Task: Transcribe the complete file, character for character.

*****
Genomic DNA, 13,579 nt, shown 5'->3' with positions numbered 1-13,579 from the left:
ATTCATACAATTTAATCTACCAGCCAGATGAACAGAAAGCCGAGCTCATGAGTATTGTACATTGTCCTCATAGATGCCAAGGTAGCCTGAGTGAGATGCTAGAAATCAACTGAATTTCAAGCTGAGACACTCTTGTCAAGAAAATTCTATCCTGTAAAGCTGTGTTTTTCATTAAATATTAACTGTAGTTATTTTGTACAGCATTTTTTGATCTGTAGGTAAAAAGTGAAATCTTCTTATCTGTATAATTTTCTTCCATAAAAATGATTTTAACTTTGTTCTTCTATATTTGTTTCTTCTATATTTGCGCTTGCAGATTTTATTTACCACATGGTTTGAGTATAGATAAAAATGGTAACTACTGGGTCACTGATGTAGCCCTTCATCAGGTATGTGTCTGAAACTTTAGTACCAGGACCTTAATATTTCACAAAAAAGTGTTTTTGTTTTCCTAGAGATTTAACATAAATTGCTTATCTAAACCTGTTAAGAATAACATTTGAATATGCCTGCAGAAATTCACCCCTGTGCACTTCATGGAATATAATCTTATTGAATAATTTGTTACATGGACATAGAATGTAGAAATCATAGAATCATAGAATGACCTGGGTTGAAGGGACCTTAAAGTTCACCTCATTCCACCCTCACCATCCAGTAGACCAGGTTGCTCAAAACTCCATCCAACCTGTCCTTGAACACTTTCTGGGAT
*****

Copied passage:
Genomic DNA, 13,579 nt, shown 5'->3' with positions numbered 1-13,579 from the left:
ATTCATACAATTTAATCTACCAGCCAGATGAACAGAAAGCCGAGCTCATGAGTATTGTACATTGTCCTCATAGATGCCAAGGTAGCCTGAGTGAGATGCTAGAAATCAACTGAATTTCAAGCTGAGACACTCTTGTCAAGAAAATTCTATCCTGTAAAGCTGTGTTTTTCATTAAATATTAACTGTAGTTATTTTGTACAGCATTTTTTGATCTGTAGGTAAAAAGTGAAATCTTCTTATCTGTATAATTTTCTTCCATAAAAATGATTTTAACTTTGTTCTTCTATATTTGTTTCTTCTATATTTGCGCTTGCAGATTTTATTTACCACATGGTTTGAGTATAGATAAAAATGGTAACTACTGGGTCACTGATGTAGCCCTTCATCAGGTATGTGTCTGAAACTTTAGTACCAGGACCTTAATATTTCACAAAAAAGTGTTTTTGTTTTCCTAGAGATTTAACATAAATTGCTTATCTAAACCTGTTAAGAATAACATTTGAATATGCCTGCAGAAATTCACCCCTGTGCACTTCATGGAATATAATCTTATTGAATAATTTGTTACATGGACATAGAATGTAGAAATCATAGAATCATAGAATGACCTGGGTTGAAGGGACCTTAAAGTTCACCTCATTCCACCCTCACCATCCAGTAGACCAGGTTGCTCAAAACTCCATCCAACCTGTCCTTGAACACTTTCTGGGAT